Our primary contributions can be summarized as follows:(1)Combining the method of DeepWalk network representation learning with the variational Bayesian Gaussian mixture model for community detection, experiment shows that the community structure obtained by our method is more in line with the actual results.(2)Leveraging on low-dimensional embeddings of network topology for community detection, it maintains relationships between vertices. When data are scarce, low-dimensional models generalize better, and speed up convergence and inference.(3)Experiments show that the proposed model automatically learns the best model configuration for describing similarities in a community by introducing the Bayesian method. Compared with the GMM model, our approach works without specifying the number of communities in advance.

The rest of the paper is arranged as follows. In Section 2, we present the related work of this paper. In Section 3, we present the preliminaries behind the proposed algorithm, including the description of DeepWalk, Gaussian mixture model, and variational inference. In Section 4, we present our approach, CD_DVG. The performance of the proposed algorithm is evaluated in the LFR benchmark and the DBLP dataset, and the results of our experiments are shown in Section 5. Conclusions and suggestions for future work are presented in Section 6.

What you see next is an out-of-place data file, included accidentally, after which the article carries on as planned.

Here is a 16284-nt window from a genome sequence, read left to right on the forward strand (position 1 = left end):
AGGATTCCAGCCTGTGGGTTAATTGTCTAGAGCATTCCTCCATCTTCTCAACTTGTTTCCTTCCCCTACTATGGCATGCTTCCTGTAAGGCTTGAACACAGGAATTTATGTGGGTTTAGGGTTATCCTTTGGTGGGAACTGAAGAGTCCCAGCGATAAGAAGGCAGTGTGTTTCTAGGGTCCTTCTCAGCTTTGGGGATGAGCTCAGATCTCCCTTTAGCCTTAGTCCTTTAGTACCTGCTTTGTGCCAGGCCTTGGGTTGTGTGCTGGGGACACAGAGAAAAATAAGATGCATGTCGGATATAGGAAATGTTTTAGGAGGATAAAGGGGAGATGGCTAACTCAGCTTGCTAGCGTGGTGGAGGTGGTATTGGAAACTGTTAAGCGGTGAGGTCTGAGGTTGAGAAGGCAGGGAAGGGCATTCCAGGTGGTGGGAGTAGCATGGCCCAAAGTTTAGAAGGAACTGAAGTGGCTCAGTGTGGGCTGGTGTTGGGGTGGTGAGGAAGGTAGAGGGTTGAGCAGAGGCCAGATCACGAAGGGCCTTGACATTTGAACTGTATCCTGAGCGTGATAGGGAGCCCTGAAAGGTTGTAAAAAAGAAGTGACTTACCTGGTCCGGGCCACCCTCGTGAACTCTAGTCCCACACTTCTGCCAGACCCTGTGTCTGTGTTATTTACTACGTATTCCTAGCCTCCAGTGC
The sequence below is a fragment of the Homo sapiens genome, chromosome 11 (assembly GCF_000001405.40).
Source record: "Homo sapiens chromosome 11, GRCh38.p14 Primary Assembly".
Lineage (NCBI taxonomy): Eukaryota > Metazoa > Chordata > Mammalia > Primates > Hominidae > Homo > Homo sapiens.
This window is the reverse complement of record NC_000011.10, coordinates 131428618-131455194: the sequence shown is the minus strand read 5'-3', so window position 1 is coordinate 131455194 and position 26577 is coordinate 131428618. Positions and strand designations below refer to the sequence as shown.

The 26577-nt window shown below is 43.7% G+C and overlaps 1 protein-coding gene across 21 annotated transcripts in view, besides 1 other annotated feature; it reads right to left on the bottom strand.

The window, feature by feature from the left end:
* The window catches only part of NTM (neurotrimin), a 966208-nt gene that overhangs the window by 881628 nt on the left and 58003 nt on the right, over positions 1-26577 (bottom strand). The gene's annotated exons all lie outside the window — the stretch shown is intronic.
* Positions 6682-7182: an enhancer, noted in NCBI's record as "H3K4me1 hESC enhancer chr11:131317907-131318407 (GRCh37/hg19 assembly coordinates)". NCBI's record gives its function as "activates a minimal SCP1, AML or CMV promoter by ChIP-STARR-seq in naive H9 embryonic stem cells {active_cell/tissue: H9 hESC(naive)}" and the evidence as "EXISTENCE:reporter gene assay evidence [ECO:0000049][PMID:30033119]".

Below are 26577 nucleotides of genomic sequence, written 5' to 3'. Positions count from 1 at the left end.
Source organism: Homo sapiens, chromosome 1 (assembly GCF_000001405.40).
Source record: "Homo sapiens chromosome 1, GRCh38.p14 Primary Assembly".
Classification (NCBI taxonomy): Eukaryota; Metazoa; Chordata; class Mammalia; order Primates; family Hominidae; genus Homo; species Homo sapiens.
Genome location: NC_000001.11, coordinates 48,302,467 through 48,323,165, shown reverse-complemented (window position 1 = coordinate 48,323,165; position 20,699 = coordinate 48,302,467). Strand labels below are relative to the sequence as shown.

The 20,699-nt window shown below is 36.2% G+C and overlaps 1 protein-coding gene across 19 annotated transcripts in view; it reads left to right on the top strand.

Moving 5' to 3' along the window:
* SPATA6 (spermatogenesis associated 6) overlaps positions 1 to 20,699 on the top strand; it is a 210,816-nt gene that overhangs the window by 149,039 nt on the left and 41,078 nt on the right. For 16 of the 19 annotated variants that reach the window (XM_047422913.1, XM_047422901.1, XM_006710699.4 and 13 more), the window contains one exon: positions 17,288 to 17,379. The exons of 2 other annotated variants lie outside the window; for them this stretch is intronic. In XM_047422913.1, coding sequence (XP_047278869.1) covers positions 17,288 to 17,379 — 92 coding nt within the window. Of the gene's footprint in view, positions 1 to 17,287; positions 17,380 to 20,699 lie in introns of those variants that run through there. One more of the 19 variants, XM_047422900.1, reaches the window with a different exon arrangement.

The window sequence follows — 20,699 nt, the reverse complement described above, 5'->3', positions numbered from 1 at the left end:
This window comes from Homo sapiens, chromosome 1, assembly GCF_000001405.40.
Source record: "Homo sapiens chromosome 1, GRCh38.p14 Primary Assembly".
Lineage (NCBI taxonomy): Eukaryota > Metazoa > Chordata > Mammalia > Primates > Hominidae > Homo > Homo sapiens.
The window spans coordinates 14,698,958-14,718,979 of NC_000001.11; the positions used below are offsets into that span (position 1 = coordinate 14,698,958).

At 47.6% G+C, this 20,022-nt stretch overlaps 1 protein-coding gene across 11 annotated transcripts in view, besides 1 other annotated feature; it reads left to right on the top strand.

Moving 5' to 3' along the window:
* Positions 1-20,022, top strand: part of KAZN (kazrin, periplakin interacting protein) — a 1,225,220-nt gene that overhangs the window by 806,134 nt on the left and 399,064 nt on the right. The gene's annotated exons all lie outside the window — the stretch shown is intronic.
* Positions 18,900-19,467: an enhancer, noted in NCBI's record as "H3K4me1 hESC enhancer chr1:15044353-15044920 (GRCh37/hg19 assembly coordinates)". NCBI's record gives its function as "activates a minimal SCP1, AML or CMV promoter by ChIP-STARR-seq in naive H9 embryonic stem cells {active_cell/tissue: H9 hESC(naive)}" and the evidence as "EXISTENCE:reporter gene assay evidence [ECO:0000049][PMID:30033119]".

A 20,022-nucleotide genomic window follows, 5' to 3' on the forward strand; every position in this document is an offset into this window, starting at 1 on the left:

The most classic algorithm in community detection is the Girvan–Newman (GN) [20] algorithm, which is a hierarchical clustering algorithm based on edge betweenness partitioning. The algorithm deletes the edge with the largest edge betweenness in the network, and then recalculates the edge betweenness of each edge in the network. This step loops until all the edges in the network are deleted, and finally, a hierarchical clustering tree is established. However, the algorithm requires repeated calculations and high complexity, which is not suitable for large-scale networks.